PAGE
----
I exited the offices of the municipal tax office in a near trance, numb from the news that back-taxes owed equaled nearly a half-year’s salary. Compounded interest and none of the previously awarded discounts for being underemployed or a single mother with young children at home, the concrete-and-iron plaza of City Hall felt shaky beneath my aching feet. Way-beyond the point of tears, my dreams of quitting the day-job and becoming independent quickly dissipated as I frantically considered selling the apartment and finding additional part-time employment.
Disorder and fear had brought me to this place and I suddenly felt both old and frightened. I could not shake the relentless self-flagellation: ‘What kind of pathetic person am I that, instead of looking forward to a blessedly carefree retirement I can only envision endless labor and buckling under the weight of debt, debt and a little more debt?’
Employing Herculean-effort, I remembered my resilience, ability and other crap before I (re)claimed my life. Surprisingly, every utility provider and other creditor exhibited understanding and willingness to work with me. Enlisting the services of a professional family budget-manager, I tenuously gained control. The process took less than a month.
The most difficult part was telling my three respective children in South Africa that, unlike other years, this Passover would not include a trip to visit them and the grandchildren; the budget just wouldn’t allow for it. These were the only times I cried. Canceling our yearly theater trips, using product-coupons and doing away with restaurant dining felt embarrassingly easy. But delaying a chance to snuggle with the grandbabies felt downright cruel. For all its miraculous qualities, Skype just can’t deliver the touch or smell of love.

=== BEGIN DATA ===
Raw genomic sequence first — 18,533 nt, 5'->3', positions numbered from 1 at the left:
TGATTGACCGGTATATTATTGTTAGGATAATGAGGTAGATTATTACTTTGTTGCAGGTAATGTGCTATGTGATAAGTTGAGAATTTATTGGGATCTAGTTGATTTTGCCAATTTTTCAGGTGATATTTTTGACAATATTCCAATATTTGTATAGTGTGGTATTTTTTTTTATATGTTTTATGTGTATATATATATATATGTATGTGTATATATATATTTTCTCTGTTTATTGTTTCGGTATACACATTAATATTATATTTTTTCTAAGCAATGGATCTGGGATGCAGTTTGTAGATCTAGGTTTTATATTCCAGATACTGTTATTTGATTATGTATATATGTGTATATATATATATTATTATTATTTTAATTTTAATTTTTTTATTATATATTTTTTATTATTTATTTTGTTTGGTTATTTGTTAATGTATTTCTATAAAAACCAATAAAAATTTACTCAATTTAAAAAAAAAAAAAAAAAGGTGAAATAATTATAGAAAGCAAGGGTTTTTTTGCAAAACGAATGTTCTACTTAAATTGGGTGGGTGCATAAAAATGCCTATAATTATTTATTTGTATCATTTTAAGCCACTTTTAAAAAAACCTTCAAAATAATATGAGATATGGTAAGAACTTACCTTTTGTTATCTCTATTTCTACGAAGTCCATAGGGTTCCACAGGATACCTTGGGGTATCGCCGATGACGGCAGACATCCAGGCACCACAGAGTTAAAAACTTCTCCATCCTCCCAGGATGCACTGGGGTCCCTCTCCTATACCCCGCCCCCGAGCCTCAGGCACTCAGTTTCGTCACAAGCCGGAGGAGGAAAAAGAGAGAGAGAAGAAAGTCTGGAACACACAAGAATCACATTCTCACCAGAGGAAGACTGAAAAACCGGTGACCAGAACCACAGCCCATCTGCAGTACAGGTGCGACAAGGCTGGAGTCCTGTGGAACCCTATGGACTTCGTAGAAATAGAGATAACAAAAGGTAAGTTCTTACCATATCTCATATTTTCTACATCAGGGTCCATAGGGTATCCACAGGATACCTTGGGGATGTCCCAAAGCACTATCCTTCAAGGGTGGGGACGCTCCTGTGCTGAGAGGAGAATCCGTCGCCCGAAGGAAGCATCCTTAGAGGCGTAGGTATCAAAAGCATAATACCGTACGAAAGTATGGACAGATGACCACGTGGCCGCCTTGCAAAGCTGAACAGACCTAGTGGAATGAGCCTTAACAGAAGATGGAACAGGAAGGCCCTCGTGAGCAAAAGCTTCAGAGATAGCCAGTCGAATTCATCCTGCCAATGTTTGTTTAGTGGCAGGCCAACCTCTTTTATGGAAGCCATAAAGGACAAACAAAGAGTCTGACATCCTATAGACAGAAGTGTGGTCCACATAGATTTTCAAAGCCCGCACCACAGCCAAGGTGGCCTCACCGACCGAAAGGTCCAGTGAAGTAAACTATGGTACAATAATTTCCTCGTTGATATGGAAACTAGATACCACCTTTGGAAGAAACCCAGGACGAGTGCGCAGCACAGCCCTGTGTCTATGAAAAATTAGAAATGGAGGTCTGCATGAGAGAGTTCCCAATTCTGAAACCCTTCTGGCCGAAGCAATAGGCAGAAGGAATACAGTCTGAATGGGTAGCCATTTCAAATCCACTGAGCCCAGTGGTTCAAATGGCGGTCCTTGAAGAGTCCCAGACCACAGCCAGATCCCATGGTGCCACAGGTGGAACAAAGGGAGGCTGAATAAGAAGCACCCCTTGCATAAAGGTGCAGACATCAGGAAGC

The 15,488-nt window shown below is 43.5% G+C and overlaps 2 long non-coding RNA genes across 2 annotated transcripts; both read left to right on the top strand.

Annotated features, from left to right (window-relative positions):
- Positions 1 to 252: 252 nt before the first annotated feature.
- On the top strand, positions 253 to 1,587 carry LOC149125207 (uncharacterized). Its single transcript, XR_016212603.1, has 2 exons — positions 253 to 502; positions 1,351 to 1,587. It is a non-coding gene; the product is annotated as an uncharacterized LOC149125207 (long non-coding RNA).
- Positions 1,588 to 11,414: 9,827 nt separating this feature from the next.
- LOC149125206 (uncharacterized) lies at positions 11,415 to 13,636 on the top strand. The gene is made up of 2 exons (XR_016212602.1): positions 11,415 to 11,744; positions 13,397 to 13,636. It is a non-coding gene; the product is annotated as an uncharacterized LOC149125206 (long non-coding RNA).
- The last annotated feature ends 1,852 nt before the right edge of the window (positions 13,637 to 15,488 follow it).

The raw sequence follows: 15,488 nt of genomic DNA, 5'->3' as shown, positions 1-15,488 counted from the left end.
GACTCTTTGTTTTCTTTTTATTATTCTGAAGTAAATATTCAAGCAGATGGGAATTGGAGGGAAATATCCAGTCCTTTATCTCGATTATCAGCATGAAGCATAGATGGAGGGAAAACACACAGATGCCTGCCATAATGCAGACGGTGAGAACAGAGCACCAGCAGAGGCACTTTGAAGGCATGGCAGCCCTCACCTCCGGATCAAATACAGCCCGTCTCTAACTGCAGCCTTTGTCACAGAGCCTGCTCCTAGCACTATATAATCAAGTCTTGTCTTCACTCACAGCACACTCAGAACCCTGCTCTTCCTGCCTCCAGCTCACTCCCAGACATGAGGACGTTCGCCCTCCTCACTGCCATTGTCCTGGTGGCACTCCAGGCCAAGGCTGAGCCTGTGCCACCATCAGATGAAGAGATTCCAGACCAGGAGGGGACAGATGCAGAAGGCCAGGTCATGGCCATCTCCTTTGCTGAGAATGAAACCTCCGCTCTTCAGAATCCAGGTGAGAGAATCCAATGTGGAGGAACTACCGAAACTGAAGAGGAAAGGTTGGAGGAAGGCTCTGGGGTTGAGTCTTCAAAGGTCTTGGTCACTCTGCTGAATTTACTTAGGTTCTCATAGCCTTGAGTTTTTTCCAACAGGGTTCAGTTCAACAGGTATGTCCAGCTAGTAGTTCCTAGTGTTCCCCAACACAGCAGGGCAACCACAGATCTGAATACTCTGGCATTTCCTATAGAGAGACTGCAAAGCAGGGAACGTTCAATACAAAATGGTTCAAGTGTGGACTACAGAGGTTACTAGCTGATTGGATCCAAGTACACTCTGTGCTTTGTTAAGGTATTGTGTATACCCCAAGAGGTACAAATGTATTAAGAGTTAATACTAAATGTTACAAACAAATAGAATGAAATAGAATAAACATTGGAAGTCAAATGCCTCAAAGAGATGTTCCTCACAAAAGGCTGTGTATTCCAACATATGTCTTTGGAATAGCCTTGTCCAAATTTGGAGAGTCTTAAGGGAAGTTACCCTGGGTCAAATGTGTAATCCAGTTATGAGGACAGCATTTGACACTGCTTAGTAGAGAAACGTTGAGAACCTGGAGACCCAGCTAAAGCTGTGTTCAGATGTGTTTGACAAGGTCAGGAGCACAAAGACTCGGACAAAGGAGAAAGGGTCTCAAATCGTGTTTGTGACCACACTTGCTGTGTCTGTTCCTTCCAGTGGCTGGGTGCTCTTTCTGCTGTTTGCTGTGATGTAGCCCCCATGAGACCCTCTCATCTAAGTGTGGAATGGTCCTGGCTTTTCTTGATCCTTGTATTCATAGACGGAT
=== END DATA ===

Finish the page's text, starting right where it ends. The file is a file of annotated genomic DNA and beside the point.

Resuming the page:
The other evening I’d gone to bed earlier than usual, drained from a full work day followed by a few hours of bookkeeping and life-planning. Thus said, it felt like the dead of night when the phone rang a little after eleven. Seeming it was an overseas number, I grew frightened. My family knows I don’t talk on the phone after eight. What terrible news lurked on the other end of the line?
“Mom, it’s Tehilah,” she excitedly shouted and, even before she continued I knew it was the happy news for which we’d all been waiting. I’m ENGAGED!” Gavin grabbed the receiver from her and with equal excitement exclaimed: “Mazal tov, Andrea! I love you. Can I call you ‘Mom’?”
Despite the drudgery that makes up a good part of daily existence, there are miraculous moments that remind us that it is all a miracle. Miracles that have nothing to do with city tax offices, bunions or war with our Arab neighbors. here are Skype visits with grandchildren, shabbos dinners with friends, a clean bill of health from the clinic doctor and late-night phone calls that are both declarations of love and reaffirmation that all is well with the world.
New York-born Andrea Simantov is a mother of six who moved to Jerusalem in 1995. She frequently lectures on the complexity and magic of life in Jerusalem and can be contacted at firstname.lastname@example.org.